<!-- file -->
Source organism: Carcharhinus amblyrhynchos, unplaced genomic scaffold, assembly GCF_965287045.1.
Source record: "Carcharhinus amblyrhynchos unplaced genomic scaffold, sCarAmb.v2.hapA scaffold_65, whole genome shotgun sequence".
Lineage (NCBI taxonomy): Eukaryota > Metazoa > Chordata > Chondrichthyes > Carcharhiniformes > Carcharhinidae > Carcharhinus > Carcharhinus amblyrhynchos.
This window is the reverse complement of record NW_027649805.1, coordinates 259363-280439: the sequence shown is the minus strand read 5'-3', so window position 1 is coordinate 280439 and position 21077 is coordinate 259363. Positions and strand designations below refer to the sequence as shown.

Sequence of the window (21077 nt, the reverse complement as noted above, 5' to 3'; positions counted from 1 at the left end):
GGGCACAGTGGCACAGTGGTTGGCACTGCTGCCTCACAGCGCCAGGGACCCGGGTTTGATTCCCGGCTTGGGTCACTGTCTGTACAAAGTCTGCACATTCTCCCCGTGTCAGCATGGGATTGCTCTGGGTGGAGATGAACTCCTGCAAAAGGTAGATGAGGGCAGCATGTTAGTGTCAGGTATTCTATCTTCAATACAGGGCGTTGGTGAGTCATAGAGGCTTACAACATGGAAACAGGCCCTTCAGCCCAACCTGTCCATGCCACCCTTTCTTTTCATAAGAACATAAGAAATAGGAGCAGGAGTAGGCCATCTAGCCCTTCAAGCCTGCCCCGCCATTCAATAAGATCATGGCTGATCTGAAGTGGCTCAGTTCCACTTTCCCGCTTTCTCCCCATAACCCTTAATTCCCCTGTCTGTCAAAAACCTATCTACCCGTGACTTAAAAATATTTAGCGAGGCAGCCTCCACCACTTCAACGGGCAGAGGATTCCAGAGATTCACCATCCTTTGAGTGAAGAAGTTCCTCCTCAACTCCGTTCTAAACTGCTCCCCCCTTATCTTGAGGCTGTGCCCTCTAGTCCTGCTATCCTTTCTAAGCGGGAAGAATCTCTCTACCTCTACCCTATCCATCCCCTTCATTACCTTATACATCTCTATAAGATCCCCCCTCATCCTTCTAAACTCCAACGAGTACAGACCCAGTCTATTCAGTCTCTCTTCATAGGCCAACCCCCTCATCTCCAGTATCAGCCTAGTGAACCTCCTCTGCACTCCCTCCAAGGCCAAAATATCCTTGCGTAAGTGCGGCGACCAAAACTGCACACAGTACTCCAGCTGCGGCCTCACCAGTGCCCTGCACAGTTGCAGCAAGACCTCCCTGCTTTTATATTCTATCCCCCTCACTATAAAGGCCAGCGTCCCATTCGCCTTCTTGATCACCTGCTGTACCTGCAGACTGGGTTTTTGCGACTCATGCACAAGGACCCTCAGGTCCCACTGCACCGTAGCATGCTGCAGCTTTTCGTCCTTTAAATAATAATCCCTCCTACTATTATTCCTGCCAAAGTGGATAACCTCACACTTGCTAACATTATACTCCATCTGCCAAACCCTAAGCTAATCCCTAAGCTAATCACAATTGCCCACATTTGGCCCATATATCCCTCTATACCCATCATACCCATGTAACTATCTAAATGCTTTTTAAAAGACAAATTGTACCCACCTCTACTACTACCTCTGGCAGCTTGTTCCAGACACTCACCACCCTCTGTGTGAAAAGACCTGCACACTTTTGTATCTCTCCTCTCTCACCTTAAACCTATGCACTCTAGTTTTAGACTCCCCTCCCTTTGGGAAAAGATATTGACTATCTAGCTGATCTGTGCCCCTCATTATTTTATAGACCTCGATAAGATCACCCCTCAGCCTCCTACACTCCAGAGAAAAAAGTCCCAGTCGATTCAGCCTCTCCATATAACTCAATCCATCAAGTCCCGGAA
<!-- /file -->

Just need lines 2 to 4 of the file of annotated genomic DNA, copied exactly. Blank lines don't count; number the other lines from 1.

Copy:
Source record: "Carcharhinus amblyrhynchos unplaced genomic scaffold, sCarAmb.v2.hapA scaffold_65, whole genome shotgun sequence".
Lineage (NCBI taxonomy): Eukaryota > Metazoa > Chordata > Chondrichthyes > Carcharhiniformes > Carcharhinidae > Carcharhinus > Carcharhinus amblyrhynchos.
This window is the reverse complement of record NW_027649805.1, coordinates 259363-280439: the sequence shown is the minus strand read 5'-3', so window position 1 is coordinate 280439 and position 21077 is coordinate 259363. Positions and strand designations below refer to the sequence as shown.